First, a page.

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Houston Probate & Estate Administration Law Blog

How would an estate become depleted by nursing care?

Millenials are the butt of many jokes, but credit must be given where credit is due-according to the AARP, they are spending an average of 21 hours a week taking care of older adults. Currently, around 10 million millenials are already serving as the caretaker for an elderly loved one, such as a parent, grandparent, in-law or other adult. Over time, more people are expected to step into this role.

Not only are they spending time taking care of their loved ones, they are also spending money. Those who are paying out of pocket are incurring costs around $7000 a year for transportation, home modifications, legal fees and medical costs. Add this to the student loans they have likely piled up and nearly stagnant wages, they are bearing the brunt of taking care of the older generation like no other generation has yet.

Timely trust modifications can avoid family disputes

Houston residents who have created their estate plans might think they have their ducks lined up, but simply creating an estate plan is not the end of the matter. It is very important to periodically review the plan to ensure that it is up to date. A lot might have changed since a trust was created or beneficiaries named, and the estate planning documents may no longer be appropriate. Things change, and so should trusts.

Just creating the trust documents might have been so daunting that reviewing it might seem even more tedious. However, since the main documents are already in place, reviewing it does not have to be a lengthy process. One can start at the table of contents, if there is one. Look at the successor trustees to determine if the appointed people are still alive or trustworthy. Do they get along with the rest of the family or do they cause conflict?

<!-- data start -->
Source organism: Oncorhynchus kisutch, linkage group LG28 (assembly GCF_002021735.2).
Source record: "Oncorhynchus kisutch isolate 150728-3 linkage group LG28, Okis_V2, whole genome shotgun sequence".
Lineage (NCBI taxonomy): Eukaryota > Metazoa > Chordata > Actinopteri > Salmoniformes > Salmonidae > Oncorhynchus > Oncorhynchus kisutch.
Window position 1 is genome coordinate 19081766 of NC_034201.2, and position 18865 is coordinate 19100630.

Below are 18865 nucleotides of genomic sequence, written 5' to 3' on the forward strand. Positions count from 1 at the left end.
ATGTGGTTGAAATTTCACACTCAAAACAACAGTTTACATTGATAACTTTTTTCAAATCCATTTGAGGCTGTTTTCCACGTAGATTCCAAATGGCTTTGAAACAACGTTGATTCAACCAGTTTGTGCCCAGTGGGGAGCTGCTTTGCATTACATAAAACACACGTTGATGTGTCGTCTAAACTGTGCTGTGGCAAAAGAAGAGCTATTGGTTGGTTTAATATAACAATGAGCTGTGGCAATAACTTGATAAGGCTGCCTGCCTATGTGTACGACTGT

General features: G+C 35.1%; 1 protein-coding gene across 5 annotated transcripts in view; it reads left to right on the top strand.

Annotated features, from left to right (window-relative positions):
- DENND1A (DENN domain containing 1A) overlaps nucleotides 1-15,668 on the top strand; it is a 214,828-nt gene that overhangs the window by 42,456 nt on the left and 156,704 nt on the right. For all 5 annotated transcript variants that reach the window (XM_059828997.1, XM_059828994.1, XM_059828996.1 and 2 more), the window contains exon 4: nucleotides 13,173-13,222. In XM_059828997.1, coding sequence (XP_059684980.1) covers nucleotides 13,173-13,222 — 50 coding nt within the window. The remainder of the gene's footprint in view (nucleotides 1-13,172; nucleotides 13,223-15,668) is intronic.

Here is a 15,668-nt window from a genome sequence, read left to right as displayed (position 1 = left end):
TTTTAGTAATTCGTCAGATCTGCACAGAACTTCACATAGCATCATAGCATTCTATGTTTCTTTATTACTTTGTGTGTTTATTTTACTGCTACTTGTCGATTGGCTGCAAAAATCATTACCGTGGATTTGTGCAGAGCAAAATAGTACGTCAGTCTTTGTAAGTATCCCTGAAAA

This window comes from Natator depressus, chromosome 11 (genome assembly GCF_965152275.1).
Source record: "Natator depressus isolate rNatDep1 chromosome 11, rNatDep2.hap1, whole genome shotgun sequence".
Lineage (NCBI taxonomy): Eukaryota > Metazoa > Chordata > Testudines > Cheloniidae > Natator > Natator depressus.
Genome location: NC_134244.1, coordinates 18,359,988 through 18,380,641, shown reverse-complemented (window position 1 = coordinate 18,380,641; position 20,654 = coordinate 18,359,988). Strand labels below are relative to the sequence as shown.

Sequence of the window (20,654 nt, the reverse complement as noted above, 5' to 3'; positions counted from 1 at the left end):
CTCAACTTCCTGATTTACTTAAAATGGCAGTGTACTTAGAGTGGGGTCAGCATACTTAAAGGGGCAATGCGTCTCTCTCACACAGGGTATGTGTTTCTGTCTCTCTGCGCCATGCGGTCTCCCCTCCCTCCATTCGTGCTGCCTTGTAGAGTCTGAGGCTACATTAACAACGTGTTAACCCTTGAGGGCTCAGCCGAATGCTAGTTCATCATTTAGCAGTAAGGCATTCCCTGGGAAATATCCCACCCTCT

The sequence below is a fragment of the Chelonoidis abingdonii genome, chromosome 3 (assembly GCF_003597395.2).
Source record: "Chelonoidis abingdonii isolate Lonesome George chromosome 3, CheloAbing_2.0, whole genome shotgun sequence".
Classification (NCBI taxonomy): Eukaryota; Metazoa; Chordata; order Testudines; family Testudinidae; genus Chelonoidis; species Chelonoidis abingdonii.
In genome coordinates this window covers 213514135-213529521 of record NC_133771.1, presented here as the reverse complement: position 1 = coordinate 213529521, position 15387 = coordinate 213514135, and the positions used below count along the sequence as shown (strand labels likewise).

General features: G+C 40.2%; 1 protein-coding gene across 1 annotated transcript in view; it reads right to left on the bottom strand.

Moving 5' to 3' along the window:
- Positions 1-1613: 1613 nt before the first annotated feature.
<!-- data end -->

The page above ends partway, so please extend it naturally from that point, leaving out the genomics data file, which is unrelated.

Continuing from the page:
When your estate contains complex assets

One reason why many people postpone making an estate plan is that it often involves many complex components. Few Texas families are fortunate enough to have all their members getting along, and creating an estate plan may mean taking into consideration the special circumstances or needs of more than one person in your family.

However, another concern you may have in addition to dealing with complex people is dealing with complex assets. You may have a plan in place for your business, beneficiaries named on your accounts and a strategy for evenly dividing your cash, but have you considered how you will handle your jewelry, art, real estate and other complicated items?

Do my college going kids need an estate plan?

Many Houston residents may have sent off their children to college this fall and in between wondering how quickly time passes and how they are going to change the extra bedroom into a gym, they neglect to think about essential updates to their estate plan. When a child is born, parents likely update their estate plans to nominate a guardian for them in case something happened to the parents. Now that the children are older, there are a new set of issues an estate plan should consider, including how to continue financially supporting a child without letting other people take advantage of them.

One way to do this is by creating a trust. A trust can distribute one's estate over time, preventing them from using the money all at once or getting taken advantage of by someone else. Additionally, it can provide for reasonable expenditures to be covered while precluding distributions for unreasonable expenses. Assets in a trust are also protected from the decedent's creditors.

New tax laws and their effect on estate planning

Texas residents may be aware that a new tax law was signed into law at the end of 2017 and how it may affects aspects of financial planning but they may not be aware they it can play a big role in estate planning. The tax reform legislation substantially raised the estate tax exemption over previous limits, and this can impact gifting and estate planning until 2025, when the law is set to expire, and afterwards as well.

The exemption was raised to $11.18 million per person, or $23.26 million per married couple. As a result, federal estate taxes on amounts gifted to heirs during one's lifetime or amounts left to heirs upon death under those limits have been eliminated. This means that federal estate tax now exists for none but the wealthiest individuals.